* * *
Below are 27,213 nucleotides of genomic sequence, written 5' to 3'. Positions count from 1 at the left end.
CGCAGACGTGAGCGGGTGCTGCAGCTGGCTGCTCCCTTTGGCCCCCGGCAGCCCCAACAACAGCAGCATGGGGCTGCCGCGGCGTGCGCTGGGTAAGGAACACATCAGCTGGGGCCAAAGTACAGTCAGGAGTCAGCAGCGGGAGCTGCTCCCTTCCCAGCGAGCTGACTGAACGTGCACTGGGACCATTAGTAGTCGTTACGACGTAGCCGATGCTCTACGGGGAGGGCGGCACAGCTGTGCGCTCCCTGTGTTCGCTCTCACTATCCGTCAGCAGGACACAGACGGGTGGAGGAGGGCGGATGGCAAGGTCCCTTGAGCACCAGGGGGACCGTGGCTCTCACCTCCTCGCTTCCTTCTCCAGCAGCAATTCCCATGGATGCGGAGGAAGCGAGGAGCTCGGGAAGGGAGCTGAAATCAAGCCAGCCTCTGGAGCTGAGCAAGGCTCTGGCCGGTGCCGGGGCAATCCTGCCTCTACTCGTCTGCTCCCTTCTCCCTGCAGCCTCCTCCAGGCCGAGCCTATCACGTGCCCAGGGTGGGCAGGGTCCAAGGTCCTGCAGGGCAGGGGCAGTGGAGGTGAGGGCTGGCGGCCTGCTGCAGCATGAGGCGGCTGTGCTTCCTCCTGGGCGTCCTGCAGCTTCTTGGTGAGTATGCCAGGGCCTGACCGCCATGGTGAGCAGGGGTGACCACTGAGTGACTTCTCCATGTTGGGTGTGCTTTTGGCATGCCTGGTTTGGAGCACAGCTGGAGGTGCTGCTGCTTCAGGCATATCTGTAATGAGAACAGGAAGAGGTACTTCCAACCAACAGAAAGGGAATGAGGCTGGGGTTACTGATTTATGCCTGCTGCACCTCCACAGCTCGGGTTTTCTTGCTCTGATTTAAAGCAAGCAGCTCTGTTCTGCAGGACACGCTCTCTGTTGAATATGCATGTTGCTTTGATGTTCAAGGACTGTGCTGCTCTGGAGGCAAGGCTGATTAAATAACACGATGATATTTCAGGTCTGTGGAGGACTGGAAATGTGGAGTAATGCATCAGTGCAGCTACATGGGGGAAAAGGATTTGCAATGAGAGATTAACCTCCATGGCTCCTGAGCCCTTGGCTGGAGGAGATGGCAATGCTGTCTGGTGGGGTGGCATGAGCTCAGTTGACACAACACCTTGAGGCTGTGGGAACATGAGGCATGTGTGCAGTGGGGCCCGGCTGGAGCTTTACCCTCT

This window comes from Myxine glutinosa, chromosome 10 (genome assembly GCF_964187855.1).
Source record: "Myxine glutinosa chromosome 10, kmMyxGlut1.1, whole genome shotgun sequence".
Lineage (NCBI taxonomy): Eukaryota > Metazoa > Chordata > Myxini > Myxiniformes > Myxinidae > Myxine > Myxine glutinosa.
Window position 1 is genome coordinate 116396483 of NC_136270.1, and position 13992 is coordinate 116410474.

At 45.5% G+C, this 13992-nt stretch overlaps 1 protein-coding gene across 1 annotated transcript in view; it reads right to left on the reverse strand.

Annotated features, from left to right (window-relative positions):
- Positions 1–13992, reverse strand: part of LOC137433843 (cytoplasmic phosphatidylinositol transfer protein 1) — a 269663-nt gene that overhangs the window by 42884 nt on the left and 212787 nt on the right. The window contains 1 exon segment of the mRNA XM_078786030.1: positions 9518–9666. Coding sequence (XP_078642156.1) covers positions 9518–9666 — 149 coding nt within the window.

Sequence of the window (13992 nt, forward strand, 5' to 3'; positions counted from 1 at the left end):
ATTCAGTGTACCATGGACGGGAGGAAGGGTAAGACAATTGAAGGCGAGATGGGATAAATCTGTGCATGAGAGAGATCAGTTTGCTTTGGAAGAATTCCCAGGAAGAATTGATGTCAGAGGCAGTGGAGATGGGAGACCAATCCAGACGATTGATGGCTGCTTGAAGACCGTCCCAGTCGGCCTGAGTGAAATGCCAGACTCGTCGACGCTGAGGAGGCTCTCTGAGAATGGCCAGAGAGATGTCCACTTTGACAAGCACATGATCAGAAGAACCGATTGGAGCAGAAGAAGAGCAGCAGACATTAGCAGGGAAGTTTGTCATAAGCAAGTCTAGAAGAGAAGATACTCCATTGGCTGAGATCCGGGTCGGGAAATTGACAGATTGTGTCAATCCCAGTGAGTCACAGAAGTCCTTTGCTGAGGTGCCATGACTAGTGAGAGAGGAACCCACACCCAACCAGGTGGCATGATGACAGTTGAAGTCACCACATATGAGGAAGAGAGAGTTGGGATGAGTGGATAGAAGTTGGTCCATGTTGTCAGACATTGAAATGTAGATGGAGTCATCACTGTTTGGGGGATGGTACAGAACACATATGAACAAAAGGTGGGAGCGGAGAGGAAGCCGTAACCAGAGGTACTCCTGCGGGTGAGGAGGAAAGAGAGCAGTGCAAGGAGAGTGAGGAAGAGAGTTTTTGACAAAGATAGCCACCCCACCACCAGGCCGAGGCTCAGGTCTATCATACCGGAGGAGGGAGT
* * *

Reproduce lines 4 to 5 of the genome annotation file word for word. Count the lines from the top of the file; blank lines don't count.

Source record: "Myxine glutinosa chromosome 10, kmMyxGlut1.1, whole genome shotgun sequence".
Lineage (NCBI taxonomy): Eukaryota > Metazoa > Chordata > Myxini > Myxiniformes > Myxinidae > Myxine > Myxine glutinosa.